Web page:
12 Best Skills to Put on a Resume (2024)

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A resume summarizes your professional work history and achievements and is the primary document you’ll use during your job search. As you’re writing your resume, you may wonder what the best skills to put on a resume are to help you land the job. Do you list all your skills or just a few of them? And if you only include some of your skills on your resume, which ones should you choose?

Fortunately, there is a solution. Figuring out which skills to put on your resume starts with identifying your skills and then determining which of those the employer wants in a candidate. Here’s everything you need to know about which skills to put on a resume.

What Skills to Put on a Resume

Before deciding which skills to include on a resume, you need to sort your skills into two categories: hard skills and soft skills.

Hard skills are technical skills. They’re often necessary and required for the role. While you don’t need every hard skill listed in the job posting, if you don’t have any, it’s unlikely you’ll get the job. Soft skills are the non-technical skills that help you accomplish your tasks and succeed at your job. These are sometimes known as people skills or personal skills.

While you may feel you have more skills in one category over the other, you should put hard and soft skills on your resume. Why both?

Success in any job requires a mix of abilities. For example, in a remote job, you need strong soft skills, like stellar interpersonal skills, to ensure you work well with your team and get things done even though you’re in different locations.

On the flip side, you’ll also need strong hard skills. You’ll likely use a messaging system (like Slack), so understanding how to schedule a message or attach a screenshot is critical, along with troubleshooting things on your own, like when your VLOOKUP isn’t working.

However, you don’t need to list all of your hard and soft skills on your resume. Only include skills that are specific to the job. Read through the job posting and identify which hard and soft skills are mentioned. These are the skills the hiring manager wants to see in applicants and the ones you should put on your resume.

>>Learn how and why you should use keywords on your resume.

If nothing else, keep in mind that listing all your skills takes up valuable space on your resume that you could use to describe your success and achievements at previous jobs.

Bonus Skills to Put On a Resume: Transferable Skills

If your skills aren’t a perfect match with what’s in the job description, that’s OK. Many of your skills are transferable. So, if your skills are close to what the hiring manager is looking for, include them on your resume.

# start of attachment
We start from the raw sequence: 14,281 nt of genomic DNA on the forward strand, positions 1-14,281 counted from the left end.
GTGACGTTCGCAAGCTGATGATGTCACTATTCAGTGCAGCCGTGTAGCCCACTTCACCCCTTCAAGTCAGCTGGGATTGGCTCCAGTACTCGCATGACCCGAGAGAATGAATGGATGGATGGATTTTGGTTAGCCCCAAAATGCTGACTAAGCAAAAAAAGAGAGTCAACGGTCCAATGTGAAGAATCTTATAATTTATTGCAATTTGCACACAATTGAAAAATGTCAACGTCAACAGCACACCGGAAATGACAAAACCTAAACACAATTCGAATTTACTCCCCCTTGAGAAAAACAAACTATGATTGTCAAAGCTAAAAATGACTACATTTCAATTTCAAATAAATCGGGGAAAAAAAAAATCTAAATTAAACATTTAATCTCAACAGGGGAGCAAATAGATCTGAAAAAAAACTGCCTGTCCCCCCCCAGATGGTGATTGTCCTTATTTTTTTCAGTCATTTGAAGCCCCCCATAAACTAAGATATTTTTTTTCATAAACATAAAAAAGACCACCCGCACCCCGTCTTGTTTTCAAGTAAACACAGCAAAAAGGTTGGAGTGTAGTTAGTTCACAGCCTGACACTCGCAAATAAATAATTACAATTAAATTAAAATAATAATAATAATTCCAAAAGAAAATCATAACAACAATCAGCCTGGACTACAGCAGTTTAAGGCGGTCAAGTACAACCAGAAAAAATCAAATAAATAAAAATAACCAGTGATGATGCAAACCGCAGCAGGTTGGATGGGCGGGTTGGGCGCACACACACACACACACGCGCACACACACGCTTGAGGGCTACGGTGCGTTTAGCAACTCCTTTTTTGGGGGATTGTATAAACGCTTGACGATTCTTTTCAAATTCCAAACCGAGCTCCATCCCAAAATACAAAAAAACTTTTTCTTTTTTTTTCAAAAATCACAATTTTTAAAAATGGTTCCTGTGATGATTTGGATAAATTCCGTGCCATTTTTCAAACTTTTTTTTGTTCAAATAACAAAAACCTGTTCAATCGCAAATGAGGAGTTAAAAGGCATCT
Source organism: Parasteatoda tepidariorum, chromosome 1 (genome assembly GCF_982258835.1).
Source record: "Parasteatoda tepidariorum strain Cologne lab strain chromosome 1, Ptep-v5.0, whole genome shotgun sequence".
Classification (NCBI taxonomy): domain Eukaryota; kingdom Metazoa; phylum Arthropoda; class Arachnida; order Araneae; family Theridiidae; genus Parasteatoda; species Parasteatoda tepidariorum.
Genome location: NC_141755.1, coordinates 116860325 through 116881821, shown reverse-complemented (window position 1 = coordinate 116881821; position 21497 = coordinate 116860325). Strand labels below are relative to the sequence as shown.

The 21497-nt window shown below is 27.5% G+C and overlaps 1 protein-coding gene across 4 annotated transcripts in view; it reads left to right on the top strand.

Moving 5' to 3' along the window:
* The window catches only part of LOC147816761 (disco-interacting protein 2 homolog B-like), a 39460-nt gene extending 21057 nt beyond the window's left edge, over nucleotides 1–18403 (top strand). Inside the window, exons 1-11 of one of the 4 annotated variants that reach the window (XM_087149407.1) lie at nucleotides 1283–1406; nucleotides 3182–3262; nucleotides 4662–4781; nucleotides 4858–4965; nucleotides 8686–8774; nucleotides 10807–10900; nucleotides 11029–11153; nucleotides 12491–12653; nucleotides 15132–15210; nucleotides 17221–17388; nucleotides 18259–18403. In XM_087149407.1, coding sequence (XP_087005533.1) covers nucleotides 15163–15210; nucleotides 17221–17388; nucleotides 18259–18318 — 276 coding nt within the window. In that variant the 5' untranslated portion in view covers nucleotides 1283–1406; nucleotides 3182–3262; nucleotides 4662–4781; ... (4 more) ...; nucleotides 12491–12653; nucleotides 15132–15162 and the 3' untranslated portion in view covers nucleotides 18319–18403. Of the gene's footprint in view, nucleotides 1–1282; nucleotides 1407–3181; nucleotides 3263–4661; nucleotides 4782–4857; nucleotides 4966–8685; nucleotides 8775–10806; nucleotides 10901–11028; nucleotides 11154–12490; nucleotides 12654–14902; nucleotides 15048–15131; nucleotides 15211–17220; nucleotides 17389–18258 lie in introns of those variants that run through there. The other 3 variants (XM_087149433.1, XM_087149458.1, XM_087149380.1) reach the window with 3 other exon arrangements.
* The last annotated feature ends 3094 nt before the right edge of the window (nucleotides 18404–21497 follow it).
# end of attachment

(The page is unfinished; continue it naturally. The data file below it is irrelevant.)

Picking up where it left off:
For example, if the job posting mentions using Google Sheets, the company wants someone who can work with spreadsheets. If all you’ve ever worked with is Excel, include that information, then mention one or two specific things you can do in Excel that also work in Google Sheets.

How to Put Skills on Your Resume

There are two ways to include your skills on a resume.

The first is to include a skills section. The skills section of your resume starts with a header called “Skills” or “Relevant Skills,” and under it, you’d include a list of all skills you want to highlight to the hiring manager or recruiter. It might look like this:

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The second way is to weave your skills into your resume bullet points using the STAR method. In this case, you’d create a bullet point about something you accomplished on the job while including a specific skill. Here’s an example:

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Which Method Should I Use?

Depending on how long your resume is, you may want to use both methods to include skills on your resume. But make sure you put them in the right place!

>>LEARN: How long should your resume be?

For example, if you use a resume skills section, you can list hard skills, like which software programs or coding languages you know. The recruiter or hiring manager will likely understand that you can use these tools effectively. If you prefer to put them in the bullet section, that’s fine.

However, you may not want to include soft skills in this section. Saying you have “communication skills” doesn’t mean anything without some context. Do you have excellent written skills? Or are you a skilled orator? Placing soft skills in the bullet section with an example of how you leverage them on the job will help the recruiter or hiring manager understand what you’ll bring to the role using that particular skill.

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Top 12 Skills to Include on Your Resume (With Examples)

Here’s our list of the top 12 skills for your resume, along with examples of why and how to include them on your resume using the bullet point method.

1. Teamwork

Teamwork is the ability to work as part of a larger team. That includes anything from coordinating what you’re working on with coworkers to helping others when they need the support.

Why you should put teamwork skills on your resume: Teamwork is a critical skill in any job. Even if you’re a freelancer working for yourself, you’ll be part of a larger team, supporting in-house employees or partnering with your client.